DENVER (AP) — Colorado is tightening its air quality regulations and requiring at least 5% of the vehicles sold in the state by 2023 to emit zero pollution. The rule approved Friday by the state Air Quality Control Commission applies to auto manufactures, not buyers. It's aimed at boosting electric...
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In this Aug. 8, 2019 photo, Jeff Pietro, a senior engineer assistant for Woods Hole Oceanographic Institute in Massachusetts, helps move the anchoring system for a microphone, at it is being lowered over the side of the ship in the Santa Barbara Channel off Southern California. The system, sponsored by the Benioff Ocean Initiative at University of California, Santa Barbara, will allow the scientists to inform ships about the presence of whales in the area. (Carolyn Cole/Los Angeles Times via AP)
August 16, 2019 - 3:17 pm
SANTA BARBARA, Calif. (AP) — Scientists have installed an underwater sound system they hope will reduce collisions between whales and ships in the Santa Barbara Channel off Southern California. A listening station on the channel floor is able to capture whale calls as far away as 30 miles (48...
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August 16, 2019 - 10:18 am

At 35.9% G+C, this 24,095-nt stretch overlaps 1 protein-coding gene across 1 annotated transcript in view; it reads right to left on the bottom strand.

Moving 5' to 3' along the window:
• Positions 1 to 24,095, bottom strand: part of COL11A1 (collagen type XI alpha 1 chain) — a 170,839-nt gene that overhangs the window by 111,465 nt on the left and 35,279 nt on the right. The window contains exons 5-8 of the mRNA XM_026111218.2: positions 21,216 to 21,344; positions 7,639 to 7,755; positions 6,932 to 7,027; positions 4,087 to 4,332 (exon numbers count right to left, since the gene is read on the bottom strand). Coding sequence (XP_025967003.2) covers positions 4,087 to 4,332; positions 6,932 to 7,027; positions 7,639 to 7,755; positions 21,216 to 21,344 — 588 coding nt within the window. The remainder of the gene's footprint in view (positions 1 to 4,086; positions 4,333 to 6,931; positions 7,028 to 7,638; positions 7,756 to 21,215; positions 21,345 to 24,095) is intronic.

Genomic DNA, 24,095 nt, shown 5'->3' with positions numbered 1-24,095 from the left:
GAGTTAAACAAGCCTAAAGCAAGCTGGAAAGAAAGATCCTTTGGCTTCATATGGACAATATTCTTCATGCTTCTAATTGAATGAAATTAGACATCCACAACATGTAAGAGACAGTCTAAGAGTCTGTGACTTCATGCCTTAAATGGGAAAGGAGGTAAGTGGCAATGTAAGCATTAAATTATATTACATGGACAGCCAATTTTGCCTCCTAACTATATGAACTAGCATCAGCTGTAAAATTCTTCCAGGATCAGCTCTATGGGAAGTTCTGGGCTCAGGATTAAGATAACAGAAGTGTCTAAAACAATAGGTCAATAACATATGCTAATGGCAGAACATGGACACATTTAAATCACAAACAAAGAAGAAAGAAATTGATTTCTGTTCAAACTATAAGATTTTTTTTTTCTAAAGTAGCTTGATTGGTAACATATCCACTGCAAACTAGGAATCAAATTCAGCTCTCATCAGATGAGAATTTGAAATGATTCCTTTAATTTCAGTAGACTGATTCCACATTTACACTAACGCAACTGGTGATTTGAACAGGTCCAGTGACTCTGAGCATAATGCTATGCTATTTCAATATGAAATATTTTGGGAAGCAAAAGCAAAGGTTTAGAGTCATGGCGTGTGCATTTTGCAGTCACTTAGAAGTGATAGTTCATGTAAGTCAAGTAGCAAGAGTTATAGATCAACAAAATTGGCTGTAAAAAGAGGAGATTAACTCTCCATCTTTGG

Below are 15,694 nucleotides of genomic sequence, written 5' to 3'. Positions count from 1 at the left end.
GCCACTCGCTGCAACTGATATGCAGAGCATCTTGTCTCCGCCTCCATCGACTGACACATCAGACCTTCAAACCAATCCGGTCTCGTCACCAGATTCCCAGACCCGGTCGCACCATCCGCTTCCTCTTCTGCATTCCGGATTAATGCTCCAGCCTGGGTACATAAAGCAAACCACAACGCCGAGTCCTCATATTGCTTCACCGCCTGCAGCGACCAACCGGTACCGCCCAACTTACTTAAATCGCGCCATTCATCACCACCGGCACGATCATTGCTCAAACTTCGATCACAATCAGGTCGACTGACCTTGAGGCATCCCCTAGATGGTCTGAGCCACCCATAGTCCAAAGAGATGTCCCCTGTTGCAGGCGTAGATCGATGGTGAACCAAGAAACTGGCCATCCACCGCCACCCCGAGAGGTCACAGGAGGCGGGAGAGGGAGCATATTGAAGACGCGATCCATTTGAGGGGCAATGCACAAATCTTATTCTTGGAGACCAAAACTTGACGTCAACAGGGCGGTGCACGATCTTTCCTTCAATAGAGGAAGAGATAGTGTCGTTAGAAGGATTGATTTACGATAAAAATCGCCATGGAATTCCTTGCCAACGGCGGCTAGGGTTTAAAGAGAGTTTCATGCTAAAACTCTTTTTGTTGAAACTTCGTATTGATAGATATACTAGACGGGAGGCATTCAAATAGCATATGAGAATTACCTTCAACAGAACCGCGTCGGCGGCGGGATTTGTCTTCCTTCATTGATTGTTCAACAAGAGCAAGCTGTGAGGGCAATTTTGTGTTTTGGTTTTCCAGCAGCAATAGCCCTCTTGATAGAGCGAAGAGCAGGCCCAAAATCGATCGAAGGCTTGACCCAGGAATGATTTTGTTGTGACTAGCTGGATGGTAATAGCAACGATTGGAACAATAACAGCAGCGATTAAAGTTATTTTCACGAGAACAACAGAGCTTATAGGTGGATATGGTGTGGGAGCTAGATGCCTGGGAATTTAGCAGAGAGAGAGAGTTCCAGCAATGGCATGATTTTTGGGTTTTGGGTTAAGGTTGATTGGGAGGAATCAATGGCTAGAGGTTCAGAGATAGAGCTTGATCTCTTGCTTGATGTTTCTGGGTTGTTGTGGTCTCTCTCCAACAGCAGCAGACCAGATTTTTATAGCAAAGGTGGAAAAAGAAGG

ATLANTA (AP) — An investigation involving two of the world's biggest airports and hundreds of turtles has led to federal charges that a man illegally shipped the reptiles to China. Nathan Horton is charged with violating the Lacy Act, which forbids illegal wildlife trafficking. Prosecutors took a...
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In this Thursday, Aug. 1, 2019, photo, evidence of a Cascadia earthquake's awesome destructive power is visible at the beach in Neskowin, Ore. A "ghost forest" of Sitka spruces juts up from the beach in the tiny town. The trees were likely buried by tsunami debris 2,000 years earlier, and partially uncovered by storms in 1997. (AP Photo/Andrew Selsky)
August 16, 2019 - 9:30 am
NEWPORT, Ore. (AP) — With sunlight sparkling off surrounding Yaquina Bay, workers are putting up an ocean-studies building, smack in the middle of an area expected to one day be hit by a tsunami. Experts say it's only a matter of time before a shift in a major fault line off the Oregon coast causes...